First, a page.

TGS Lines for Bloodborne Were Insane, for Dang Good Reason [TGS Hands-On Preview + Photos]

bloodbornescreenshotaugust1Bloodborne constantly had huge lines at the Tokyo Game Show. Sony’s booth has always been quite popular — especially in recent years with the launches of PS4 and Vita — so the company runs its demo kiosks a little bit differently than others. They use a ticket system where you can’t just get in lines for games, you have to ask for a ticket, and each game has a limited number of tickets that can be given out in a day.

From Software’s Bloodborne proved one of the longest waits at the show. At one point, I saw the estimated wait time was 45 minutes and thought, “Eh, I’ll wait till lunch time and the crowd will thin out a little, and then I’ll play it.”  Well, good thing I’m not a military strategist, because my plan sucked. When I came back, the wait was 75 minutes. Before the end of the day, not only was the wait 90 minutes, but the tickets had all been given out. The public days were even worse, with all Bloodborne tickets disappearing by the day’s halfway point.

It’s not because of Sony being stingy, it’s because mathematically, given the number of demo stations and play time of each demo, they’ve calculated how many people they can reasonably expect to cycle through in a day. When I finally got to play, I died quickly.  “Oh yeah,” I remembered, “This is by the Dark Souls guy.” 

The Victorian-era environment was amazing to look at. The flapping of my jacket, the detail on the roof tiles, the spikes on the gates, the lighting from the torches and fires, the way rain made things look, every single aspect of the visuals left me amazed.

I tried using some stealth to sneak up on enemies, but that either isn’t an option, wasn’t explained, or just wasn’t in the demo — I’m not sure which. I crept slowly up behind enemies who were walking away, which I felt should have left me undetected, but repeatedly, they’d turn around once I got within a very specific distance. Sony’s booth guides said that I wasn’t missing anything (cover or a crouch button or whathaveyou). There simply didn’t appear to be a stealth option — at least not in the style I was attempting.

The action RPG combat was difficult and fun. I could choose form a guy with a hammer the size of a tombstone, a twin-knife-wielding crow-masked dude (who could also switch one of those knives for a small gun), another guy with a big sword and gun, and one with a different kind of…awkward bladed weapon and of course, the gun. I forget their names, sorry; I was just focused on not dying, as futile as that may be in a From Software game. Pointy-hat-and-crow-beak guy was definitely my favorite class, as I loved his two-blade option and slick speed.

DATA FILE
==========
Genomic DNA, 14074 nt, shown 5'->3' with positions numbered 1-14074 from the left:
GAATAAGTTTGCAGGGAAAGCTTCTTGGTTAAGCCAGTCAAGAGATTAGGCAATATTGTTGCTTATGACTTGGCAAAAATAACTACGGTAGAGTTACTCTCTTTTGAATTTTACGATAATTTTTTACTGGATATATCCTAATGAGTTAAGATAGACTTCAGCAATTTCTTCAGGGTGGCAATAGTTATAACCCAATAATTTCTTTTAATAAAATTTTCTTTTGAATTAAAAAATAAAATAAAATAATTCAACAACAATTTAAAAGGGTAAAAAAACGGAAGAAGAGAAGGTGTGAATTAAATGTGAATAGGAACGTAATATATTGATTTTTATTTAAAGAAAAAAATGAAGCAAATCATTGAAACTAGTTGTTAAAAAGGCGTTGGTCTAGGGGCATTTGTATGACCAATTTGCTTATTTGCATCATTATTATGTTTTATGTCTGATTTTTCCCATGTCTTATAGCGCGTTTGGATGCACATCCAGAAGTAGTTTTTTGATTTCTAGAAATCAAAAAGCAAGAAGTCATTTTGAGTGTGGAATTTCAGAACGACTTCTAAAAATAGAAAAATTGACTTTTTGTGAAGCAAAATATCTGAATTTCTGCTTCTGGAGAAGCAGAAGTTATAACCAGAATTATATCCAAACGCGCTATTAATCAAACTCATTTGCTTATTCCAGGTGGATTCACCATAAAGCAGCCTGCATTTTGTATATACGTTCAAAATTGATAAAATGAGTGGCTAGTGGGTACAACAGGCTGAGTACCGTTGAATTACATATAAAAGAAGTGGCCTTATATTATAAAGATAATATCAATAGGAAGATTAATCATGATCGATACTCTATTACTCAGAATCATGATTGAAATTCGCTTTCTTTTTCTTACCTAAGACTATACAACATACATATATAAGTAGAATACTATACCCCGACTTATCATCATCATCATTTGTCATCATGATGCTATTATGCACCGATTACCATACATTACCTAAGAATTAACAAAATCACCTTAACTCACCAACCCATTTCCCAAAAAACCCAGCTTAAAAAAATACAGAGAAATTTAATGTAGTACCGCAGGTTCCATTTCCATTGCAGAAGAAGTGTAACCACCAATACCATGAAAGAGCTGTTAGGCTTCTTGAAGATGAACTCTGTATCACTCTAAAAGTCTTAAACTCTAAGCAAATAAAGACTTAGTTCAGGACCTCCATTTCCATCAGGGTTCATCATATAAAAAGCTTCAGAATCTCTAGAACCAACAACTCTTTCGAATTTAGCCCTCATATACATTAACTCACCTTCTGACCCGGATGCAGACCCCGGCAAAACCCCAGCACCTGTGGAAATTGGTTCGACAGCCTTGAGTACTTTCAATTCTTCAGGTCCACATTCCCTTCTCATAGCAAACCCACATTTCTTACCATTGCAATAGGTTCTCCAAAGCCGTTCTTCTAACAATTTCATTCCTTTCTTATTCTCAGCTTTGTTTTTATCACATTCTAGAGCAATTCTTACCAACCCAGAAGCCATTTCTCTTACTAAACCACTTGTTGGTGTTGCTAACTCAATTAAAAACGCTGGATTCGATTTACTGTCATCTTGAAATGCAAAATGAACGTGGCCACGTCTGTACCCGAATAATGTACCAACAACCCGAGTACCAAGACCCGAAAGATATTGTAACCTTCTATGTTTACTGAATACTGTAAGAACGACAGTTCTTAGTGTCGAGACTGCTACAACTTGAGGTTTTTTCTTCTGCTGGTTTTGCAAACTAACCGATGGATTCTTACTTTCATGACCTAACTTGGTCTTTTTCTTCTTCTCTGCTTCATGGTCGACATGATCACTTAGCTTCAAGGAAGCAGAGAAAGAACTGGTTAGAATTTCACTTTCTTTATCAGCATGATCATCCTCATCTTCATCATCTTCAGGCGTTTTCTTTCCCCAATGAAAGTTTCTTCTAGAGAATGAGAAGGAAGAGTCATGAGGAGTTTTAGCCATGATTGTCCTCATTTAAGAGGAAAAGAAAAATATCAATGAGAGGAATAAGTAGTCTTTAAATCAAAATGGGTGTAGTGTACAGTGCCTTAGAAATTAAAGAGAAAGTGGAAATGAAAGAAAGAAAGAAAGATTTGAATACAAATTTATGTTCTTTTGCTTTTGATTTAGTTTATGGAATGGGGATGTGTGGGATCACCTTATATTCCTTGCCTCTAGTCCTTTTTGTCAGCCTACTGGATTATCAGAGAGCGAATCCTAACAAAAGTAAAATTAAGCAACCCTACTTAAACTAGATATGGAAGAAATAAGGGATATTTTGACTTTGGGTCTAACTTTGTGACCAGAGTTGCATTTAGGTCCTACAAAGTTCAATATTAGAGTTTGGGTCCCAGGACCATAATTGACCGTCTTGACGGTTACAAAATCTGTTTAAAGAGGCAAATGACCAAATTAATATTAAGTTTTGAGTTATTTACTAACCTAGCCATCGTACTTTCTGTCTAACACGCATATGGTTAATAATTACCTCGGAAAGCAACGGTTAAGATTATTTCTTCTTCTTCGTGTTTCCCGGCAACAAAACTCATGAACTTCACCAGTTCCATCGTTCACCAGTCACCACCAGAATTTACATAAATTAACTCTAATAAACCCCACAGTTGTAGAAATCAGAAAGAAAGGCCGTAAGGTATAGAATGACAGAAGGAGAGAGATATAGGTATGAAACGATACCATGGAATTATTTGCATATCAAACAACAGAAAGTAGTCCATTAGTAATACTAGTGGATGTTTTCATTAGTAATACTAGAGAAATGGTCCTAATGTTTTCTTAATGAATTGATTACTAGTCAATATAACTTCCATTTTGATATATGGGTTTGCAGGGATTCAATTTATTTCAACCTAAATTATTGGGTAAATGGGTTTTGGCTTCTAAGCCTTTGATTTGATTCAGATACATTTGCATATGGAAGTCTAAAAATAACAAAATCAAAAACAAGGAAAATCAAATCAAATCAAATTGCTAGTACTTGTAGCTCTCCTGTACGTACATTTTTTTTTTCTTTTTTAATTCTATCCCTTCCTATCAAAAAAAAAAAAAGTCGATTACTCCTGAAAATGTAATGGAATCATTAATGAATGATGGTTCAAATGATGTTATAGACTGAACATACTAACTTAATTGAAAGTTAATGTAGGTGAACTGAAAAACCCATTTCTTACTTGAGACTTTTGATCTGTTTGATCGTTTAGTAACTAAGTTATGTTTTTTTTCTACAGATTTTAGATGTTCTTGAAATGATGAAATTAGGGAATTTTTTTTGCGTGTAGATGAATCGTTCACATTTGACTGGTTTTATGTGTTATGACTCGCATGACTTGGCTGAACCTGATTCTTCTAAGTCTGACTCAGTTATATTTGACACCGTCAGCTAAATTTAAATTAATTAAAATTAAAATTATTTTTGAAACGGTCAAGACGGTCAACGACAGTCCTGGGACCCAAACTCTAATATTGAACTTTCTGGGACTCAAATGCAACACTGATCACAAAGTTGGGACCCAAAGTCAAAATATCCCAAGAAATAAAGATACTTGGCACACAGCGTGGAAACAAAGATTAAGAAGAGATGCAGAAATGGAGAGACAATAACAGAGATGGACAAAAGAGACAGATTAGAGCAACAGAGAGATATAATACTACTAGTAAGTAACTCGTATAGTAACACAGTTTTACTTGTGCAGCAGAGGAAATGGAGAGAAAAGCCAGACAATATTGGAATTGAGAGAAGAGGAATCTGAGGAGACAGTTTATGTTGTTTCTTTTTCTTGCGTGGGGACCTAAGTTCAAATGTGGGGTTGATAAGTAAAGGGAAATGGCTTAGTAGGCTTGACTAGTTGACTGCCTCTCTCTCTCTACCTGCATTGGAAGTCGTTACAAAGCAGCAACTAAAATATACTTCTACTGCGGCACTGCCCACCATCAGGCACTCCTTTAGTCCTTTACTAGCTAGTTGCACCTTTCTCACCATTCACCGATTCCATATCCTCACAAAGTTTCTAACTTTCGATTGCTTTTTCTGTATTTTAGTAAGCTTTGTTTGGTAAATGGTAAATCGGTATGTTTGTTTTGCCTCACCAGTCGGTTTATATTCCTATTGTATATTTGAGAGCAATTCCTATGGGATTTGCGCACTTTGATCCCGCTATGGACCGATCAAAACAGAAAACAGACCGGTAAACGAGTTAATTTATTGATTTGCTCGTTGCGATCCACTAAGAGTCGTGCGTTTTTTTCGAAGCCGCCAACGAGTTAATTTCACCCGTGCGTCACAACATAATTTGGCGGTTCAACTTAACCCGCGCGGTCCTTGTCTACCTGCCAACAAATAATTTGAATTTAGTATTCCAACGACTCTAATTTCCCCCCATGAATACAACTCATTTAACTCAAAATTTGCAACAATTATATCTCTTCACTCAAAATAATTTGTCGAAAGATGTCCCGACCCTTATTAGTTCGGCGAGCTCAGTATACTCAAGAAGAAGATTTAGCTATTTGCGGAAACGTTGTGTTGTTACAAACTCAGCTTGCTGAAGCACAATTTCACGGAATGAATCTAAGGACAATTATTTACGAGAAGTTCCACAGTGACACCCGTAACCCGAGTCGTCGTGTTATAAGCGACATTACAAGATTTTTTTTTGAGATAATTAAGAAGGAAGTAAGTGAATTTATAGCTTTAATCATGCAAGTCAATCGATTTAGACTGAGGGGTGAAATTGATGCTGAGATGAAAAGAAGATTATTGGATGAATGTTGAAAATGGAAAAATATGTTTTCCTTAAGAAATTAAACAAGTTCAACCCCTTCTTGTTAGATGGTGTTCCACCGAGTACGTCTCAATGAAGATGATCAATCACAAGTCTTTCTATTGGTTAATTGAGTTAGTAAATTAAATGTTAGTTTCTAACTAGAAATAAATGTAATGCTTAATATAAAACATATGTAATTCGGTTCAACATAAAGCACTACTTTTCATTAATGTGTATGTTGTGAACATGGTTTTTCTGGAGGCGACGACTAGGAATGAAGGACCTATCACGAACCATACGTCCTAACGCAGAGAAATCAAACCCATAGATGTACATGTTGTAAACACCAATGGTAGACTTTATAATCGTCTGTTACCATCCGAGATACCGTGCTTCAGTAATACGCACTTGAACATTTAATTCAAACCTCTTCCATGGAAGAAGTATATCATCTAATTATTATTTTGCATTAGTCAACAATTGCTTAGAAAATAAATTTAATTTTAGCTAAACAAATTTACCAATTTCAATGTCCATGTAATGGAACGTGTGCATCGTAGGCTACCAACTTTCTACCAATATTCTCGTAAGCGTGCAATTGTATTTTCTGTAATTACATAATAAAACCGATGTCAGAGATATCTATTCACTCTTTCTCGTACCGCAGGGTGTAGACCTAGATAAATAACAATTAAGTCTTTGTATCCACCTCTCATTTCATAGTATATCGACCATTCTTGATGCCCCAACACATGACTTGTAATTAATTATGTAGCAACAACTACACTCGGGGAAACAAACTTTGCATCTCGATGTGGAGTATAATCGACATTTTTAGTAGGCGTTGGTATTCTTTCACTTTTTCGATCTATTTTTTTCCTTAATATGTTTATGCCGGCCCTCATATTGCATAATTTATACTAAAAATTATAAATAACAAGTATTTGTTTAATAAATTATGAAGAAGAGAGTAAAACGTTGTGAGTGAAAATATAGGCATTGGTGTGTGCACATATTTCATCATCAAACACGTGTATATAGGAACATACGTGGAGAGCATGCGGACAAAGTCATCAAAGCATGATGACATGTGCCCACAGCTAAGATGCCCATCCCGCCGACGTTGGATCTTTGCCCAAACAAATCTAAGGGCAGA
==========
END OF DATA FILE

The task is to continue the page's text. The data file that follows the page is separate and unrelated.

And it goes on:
My enemies were angry townspeople bearing weapons like axes, knives, and pitchforks. They’d gang up if they could, and if they managed to do it, well, death was certain. I survived several encounters with two enemies, but if the count ever got higher than that, my ass was grass. No problem with that, though. Director Hidetaka Miyazaki (who also directed Demon’s Souls and Dark Souls) told me during the show that repeated death was important to his games, because it gave the player a sense of accomplishment, and to that point I must agree. I died a lot, but enjoyed every minute.

The enemies would say things like, “You’re cursed!” and “You’re not wanted here!” before and during the fights. It makes me curious about the story. I don’t read previews because I like to go in fresh, so if this is known, pfft, sorry. I’m just musing. I will write previews, however, because I realize I’m the weirdo. Maybe I’m cursed. Maybe I’m not wanted here. Wait, crap, the game is getting to me…. bloodbornegameplay1 The addition of a gun definitely hasn’t unbalanced the game. It doesn’t have a tremendous amount of power or range, so one can’t rely on that. By contrast, I’ve been playing Yakuza: Ishin (if I can ever get a minute), which also made a gun a regular part of a battle system where it’d heretofore been a rarity, and been finding the gun is just slightly more powerful than it should be. I’ve had whole battles in that game (Normal difficulty level) where I just press square and win. Not every battle, mind you, but some. You can’t get away with that in Bloodborne; the gun is a short-range weapon usually, a mid-range weapon if you’re lucky.

The ragdoll physics of the corpses provided some great humor. At times, I’d jog past a fallen foe and I’s basically kick a field goal with the body, sending it flying six feet into the air and bouncing off a wall.I laughed out loud more than once. I hope this touch of game-ish humor stays in the final version of an otherwise dark and scary game. Bloodborne is dark, violent, and in its own way, beautiful. The finished product will be available in Japan on Feb. 5, 2015, and in North America and Europe on Feb. 6.